In the ever-changing face of healthcare, many Arizona hospitals have stepped up to the plate to provide some of the most innovative advances in treatment in an effort to provide patients with better care and better results.
Beyond better treatment, the impact of healthcare on Arizona’s economy is undeniable. Twelve of the 50 biggest employers in Arizona are healthcare-related businesses. In an industry that is constantly being asked to re-invent and redefine itself, the ability to innovate is what will make hospitals and healthcare a growing sector in Arizona’s economic landscape.
Want to know who some of those leaders in healthcare innovation are?
Az Business magazine takes an in-depth look at what four healthcare providers are doing.
Maricopa Integrated Health Systems (MIHS)
The Arizona Burn Center, under the umbrella of MIHS, is world renowned for its burn care and continued research to improve burn treatment. It is not only one of the largest burn centers but also the only one in Arizona to have received verification by the American Burn Association. The center is leading the charge when it comes to better solutions to heal burn victims and is on the cutting edge of two of the most promising new skin substitutes, a “skin spray” and lab-grown artificial skin.
“Our original intention for the skin spray, which has not yet been approved by the FDA and is undergoing trials, was to be used to treat relatively small burns, but we discovered it is much more useful for large burns,” says Kevin Foster, surgeon and medical director of the Arizona Burn Center. “With special approval from the FDA, and of course the patients, we have used it outside the study in three cases.”
The results of those cases were so promising that Foster says they changed the direction of the study to reflect the way the skin spray will ultimately be used, for large burns rather than small burns.
Foster calls a true artificial skin the “Holy Grail” of skin substitutes and notes that a product utilizing lab-grown cells is currently being developed by the University of Wisconsin. The Arizona Burn Center is the research site for that product.
Beyond the development of these new skin solutions, Arizona Burn Center is changing the way burn victims receive diagnosis and treatment. With telemedicine, Burn Center surgeons are available 24/7 via desktop or laptop to consult with emergency physicians at outlying hospitals. Burn specialists can “see” patients, assess the injuries and determine whether a patient can be treated locally or needs to be transported to the burn center.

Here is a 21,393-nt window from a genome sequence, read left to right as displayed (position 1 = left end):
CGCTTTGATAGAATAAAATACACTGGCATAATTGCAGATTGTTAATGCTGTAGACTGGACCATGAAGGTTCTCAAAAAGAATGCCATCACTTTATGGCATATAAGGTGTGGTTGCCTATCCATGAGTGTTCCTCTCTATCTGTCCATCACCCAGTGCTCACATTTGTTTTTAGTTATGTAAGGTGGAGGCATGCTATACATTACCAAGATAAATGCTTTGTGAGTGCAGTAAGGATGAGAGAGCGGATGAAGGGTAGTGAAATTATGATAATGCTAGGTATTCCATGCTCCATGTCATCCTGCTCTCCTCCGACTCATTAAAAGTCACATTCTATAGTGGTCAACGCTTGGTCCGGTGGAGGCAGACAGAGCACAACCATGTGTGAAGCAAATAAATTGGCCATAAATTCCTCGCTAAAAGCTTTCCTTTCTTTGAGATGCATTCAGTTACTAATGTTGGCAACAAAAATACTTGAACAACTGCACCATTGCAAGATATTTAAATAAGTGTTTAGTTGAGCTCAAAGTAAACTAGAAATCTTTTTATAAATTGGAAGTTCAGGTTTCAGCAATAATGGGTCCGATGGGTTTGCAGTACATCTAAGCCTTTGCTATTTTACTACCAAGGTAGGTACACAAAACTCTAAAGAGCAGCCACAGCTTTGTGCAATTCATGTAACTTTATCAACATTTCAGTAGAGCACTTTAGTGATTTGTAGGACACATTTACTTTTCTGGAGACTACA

Though admittedly very expensive to develop and use, these advances in technology are designed to return the patient to their normal lives sooner and with less rehabilitation, which is where the savings will result, says Foster.
“Ultimately, we want patients to get better sooner with less time spent in hospital,” Foster adds. “The skin spray and artificial skin will do that.”
Tucson Medical Center
While innovations in medicine and treatment are paramount, it is also crucial to keep up with the advancing technologies of daily operations within a healthcare organization to keep it running as efficiently and effectively as possible.
Tucson Medical Center (TMC) Vice President and Chief Nursing Officer Elizabeth Maish says that 2015 has been focused on taking TMC’s operations to the next level, as it’s the foundation for all of the other improvements that need to occur within a healthcare organization.
“We placed great importance on our electronic medical records (EMR) at an early stage in the game,” Maish says. “While many organizations are just now really diving in, we began our journey in the early 2000s, even before the Affordable Care Act. This has allowed us to reach Stage 7 EMR, which very few hospitals in the U.S. have achieved.”
In addition, TMC has built several interactive, data-rich tools to improve operations, such as the Bed Board, which is an electronic board that allows for ultra-real time management of patients who are waiting for a bed, placed in a bed or discharged.
“This technology has reduced the amount of time that it takes us to get patients in a bed by 30 percent,” Maish adds.
TMC’s goal is to keep people “at home and healthy” versus being in the hospital, according to Maish. In an effort to improve care management and keep readmission rates low, the facility has become an Accountable Care Organization and established the Arizona Connect Care program, within which special measures are taken when discharging patients to ensure they have all the information they need to continue healing at home.